Salvia divinorum

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Salvia divinorum
Three well established Salvia divinorum plants.
Three well established Salvia divinorum plants.
Scientific classification
Kingdom: Plantae
Division: Magnoliophyta
Class: Magnoliopsida
Order: Lamiales
Family: Lamiaceae
Genus: Salvia
Species: S. divinorum
Binomial name
Salvia divinorum
Epling & Játiva[1]

Salvia divinorum, also known as Diviner's Sage,[2] María Pastora,[3] Sage of the Seers, or simply by the genus name, Salvia, is a powerful psychoactive herb. It is a member of the sage genus and the Lamiaceae (mint) family.[4] The Latin name Salvia divinorum literally translates to "sage of the seers".[5] The genus name Salvia is derived from the Latin salvare, meaning "to heal" or "to save".[6]

Salvia divinorum has a long continuing tradition of use as an entheogen by indigenous Mazatec shamans, who use it to facilitate visionary states of consciousness during spiritual healing sessions.[1] The plant is found in isolated, shaded and moist plots in Oaxaca, Mexico. It grows to well over a meter in height, has large green leaves, hollow square stems with occasional white and purple flowers. It is thought to be a cultigen.[7] Its primary psychoactive constituent is a diterpenoid known as salvinorin A[8][9] - a potent κ-Opioid receptor agonist. Salvinorin A is unique in that it is the only naturally occurring substance known to induce a visionary state this way. Salvia divinorum can be chewed or smoked to produce experiences ranging from uncontrollable laughter to much more intense and profoundly altered states. The duration is much shorter than for some other more well known psychedelics; - the effects of smoked Salvia typically lasting for only a few minutes. The most commonly reported after-effects include an increased feeling of insight and improved mood, and a sense of calmness and increased sense of connection with nature, though much less often it may also cause dysphoria (unpleasant or uncomfortable mood). Salvia divinorum is not generally understood to be toxic or addictive. As a κ-opioid agonist, it may have potential as an analgesic and as therapy for drug addictions.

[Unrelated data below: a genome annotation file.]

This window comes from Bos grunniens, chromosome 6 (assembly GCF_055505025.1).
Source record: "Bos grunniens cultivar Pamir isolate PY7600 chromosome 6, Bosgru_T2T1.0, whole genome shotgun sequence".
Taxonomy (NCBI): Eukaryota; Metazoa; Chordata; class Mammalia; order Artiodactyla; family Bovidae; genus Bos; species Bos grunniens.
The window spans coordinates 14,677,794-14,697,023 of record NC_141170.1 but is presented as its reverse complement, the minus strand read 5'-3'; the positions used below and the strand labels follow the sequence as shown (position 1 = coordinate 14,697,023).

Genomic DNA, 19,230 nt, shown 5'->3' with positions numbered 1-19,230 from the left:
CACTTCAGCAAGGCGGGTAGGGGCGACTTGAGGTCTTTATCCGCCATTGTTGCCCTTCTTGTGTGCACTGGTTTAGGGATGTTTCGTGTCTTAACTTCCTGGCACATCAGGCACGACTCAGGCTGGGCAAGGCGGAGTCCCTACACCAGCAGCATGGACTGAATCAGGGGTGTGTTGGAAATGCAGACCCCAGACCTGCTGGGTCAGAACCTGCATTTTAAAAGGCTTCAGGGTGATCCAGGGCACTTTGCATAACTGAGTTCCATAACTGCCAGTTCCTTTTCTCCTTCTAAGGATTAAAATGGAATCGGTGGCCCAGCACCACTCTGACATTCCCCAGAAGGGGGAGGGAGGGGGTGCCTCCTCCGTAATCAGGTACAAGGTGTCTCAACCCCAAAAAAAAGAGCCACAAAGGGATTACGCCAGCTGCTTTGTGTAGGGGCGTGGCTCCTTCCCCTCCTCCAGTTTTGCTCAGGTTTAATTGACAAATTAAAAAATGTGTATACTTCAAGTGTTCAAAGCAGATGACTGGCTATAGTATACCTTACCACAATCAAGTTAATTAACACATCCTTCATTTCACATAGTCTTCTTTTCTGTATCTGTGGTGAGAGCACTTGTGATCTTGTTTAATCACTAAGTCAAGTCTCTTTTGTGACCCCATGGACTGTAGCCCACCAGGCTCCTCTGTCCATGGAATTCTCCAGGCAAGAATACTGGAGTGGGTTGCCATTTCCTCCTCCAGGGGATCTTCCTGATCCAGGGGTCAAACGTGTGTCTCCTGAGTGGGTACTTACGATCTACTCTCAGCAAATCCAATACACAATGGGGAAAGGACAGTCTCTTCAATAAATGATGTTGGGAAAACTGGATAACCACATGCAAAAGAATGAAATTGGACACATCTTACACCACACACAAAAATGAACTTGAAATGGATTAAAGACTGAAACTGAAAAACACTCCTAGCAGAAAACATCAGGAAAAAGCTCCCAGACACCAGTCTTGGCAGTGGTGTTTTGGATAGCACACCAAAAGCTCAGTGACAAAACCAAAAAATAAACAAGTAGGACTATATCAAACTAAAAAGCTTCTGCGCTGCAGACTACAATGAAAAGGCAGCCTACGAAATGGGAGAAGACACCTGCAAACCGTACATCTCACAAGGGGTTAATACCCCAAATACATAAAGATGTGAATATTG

Salvia divinorum has become increasingly well-known and more widely available in modern culture. The rise of the Internet since the 1990s has seen the growth of many businesses selling live Salvia plants, dried leaves, extracts and other preparations. During this time medical experts, accident and emergency rooms have not been reporting cases that suggest particular health concerns and police have not been reporting it as a significant issue with regard to public order offences. Yet Salvia divinorum has attracted increasing attention from the media and some lawmakers.

Media stories generally raise alarms over Salvia's legal status, headlining for example with not necessarily well supported comparisons to LSD. Parental concerns are raised by focus on Salvia's use by younger teens; - the emergence of YouTube being an area of particular concern in this respect. The isolated and controversial case of Brett Chidester, a 17-year old Delaware student who committed suicide in January 2006, has received continued attention. He reportedly purchased Salvia from a Canadian based Internet company some four months prior to taking his own life; his parents consequently blame this for his death. Salvia divinorum remains legal in most countries and, within the United States, legal in the majority of States. However, some have called for its prohibition. Most proposed bills have not made it into law, with motions having been voted down in committee, failed, died or otherwise stalled. Other more recent bills are as yet still at early proposal stage. There haven't been any publicised prosecutions of anti-Salvia laws in the few countries and States where it has been made illegal.